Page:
Chris Eliott, a travel writer who’s picked up by the Huffington Post (I guess his acting career is in a rut) has noticed something that frequent flyers have known for 10 years: the most dangerous part of one’s trip is the journey past the TSOs.
In an informal internet poll he conducted for his HuffPo piece, the public overwhelmingly responded: the TSA is more dangerous than terrorists.
You need to watch your belongings like a hawk. And if they don’t steal your physical belongings, they can be taking your image, putting photos of your genitals on YouTube.
In his story, “Who’s More Dangerous: Terrorists Or The TSA?” Elliott details some of the most egregious examples of TSA thievery.
Eliott points out how much time the TSA spends declaring how they’re mostly good; just a few bad apples here and there. But the facts reveal an endemic; a festering culture of thievery that permeates the whole organization. (The people at Travel Underground maintain that the crime rate among TSA employees is higher than the general population.)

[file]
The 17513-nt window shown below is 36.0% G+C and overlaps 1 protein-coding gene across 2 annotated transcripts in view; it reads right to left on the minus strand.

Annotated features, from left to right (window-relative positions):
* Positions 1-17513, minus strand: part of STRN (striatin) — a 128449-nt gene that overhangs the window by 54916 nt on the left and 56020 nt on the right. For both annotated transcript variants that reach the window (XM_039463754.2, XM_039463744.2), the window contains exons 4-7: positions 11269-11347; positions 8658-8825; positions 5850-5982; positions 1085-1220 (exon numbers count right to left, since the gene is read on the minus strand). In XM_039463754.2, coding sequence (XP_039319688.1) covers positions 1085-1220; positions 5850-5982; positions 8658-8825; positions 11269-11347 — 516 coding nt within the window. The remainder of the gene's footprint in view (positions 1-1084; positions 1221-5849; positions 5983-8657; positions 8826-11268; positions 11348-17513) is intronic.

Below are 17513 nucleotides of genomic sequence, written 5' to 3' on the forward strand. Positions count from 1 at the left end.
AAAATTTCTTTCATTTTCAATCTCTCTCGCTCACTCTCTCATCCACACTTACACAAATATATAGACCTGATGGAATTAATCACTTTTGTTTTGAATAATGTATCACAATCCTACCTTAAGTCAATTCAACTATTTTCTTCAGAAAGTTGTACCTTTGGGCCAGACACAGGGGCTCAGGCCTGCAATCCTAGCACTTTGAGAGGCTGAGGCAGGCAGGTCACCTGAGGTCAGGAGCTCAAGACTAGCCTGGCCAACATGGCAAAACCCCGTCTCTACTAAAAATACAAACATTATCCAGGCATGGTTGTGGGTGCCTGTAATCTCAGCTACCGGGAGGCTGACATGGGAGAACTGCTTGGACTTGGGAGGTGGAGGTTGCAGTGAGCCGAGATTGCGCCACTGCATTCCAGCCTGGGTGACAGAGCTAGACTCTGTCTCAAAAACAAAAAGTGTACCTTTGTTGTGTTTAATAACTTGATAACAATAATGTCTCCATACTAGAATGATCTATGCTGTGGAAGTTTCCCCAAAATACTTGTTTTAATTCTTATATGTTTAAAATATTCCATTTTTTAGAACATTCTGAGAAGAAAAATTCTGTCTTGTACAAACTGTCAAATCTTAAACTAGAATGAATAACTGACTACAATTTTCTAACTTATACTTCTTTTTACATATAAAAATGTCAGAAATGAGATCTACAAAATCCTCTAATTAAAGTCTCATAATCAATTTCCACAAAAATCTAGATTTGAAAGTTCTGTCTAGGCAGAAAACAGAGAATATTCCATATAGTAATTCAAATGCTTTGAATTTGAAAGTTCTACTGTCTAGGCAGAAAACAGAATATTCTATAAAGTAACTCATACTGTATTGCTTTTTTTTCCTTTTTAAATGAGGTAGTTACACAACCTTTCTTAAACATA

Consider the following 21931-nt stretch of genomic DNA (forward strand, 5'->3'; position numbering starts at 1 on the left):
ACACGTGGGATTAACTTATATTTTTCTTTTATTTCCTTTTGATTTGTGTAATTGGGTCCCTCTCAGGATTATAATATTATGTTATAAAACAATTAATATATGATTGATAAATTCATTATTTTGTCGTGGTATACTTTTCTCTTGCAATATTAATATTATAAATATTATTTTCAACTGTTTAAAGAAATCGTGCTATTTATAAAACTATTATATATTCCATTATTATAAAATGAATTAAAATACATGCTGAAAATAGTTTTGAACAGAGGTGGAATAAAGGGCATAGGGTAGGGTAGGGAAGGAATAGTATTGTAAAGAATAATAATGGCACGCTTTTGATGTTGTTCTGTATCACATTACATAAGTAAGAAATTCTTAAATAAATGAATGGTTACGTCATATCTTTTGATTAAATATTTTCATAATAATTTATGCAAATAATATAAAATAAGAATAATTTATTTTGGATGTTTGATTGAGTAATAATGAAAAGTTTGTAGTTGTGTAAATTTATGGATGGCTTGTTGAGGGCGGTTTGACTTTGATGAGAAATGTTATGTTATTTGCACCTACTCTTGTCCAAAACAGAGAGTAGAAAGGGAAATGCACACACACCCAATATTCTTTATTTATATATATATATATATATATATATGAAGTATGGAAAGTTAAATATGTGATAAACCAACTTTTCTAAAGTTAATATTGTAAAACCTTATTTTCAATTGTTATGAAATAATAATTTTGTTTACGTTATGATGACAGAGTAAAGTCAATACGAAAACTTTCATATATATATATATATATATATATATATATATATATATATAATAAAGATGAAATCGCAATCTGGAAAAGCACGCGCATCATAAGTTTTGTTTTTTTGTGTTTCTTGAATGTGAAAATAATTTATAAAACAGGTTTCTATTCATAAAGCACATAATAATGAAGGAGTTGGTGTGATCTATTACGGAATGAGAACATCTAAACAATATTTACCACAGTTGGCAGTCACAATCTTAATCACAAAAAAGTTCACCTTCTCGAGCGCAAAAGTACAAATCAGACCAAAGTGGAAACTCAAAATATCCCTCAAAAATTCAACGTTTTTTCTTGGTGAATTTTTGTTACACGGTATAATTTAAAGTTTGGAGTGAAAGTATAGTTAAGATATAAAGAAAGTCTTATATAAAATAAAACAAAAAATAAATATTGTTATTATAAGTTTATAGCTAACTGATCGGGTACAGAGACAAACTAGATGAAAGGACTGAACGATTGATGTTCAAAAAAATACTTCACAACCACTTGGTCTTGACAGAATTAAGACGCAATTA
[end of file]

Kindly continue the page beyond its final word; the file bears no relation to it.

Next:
For an agency that claims to have “zero tolerance” for criminal behavior, TSA agents sure spend a lot of time declaring their guilt.
I was reminded of that unfortunate fact a few days ago after a screener reportedly faced accusations of stealing $5,000 from a passenger’s jacket as he was going through security at John F. Kennedy International Airport. The agent, Alexandra Schmid, hasn’t confessed yet even though officials have it all on videotape. But a closer look at the TSA’s rap sheet reveals that often, employees accused of crimes simply roll over and play dead when someone points a finger at them.
Elliott takes note of the problems in Sea-Tac (SEA), where even the TSA supervisor helped himself to passenger booty.
[...]Randy Pepper, the TSA supervisor who worked at Seattle-Tacoma, an airport with what many passengers would argue has the worst TSA workforce in the country?
Pepper in 2010 confessed to removing money and jewelry from the luggage he was inspecting, including sterling silver necklaces, earrings, bracelets and rings. Few of the items were recovered; most were melted down for the gold or silver content, according to the Justice Department.
It’s encouraging to see travel writers finally recognizing this problem; too often they focus on delays or inefficiencies. And when a TSO is arrested for theft, he’s generally treated like any other petty criminal, and not as a Federal Officer who has endangered a port of the United States of America and has taken a direct and deliberate action to subvert our Nation’s security.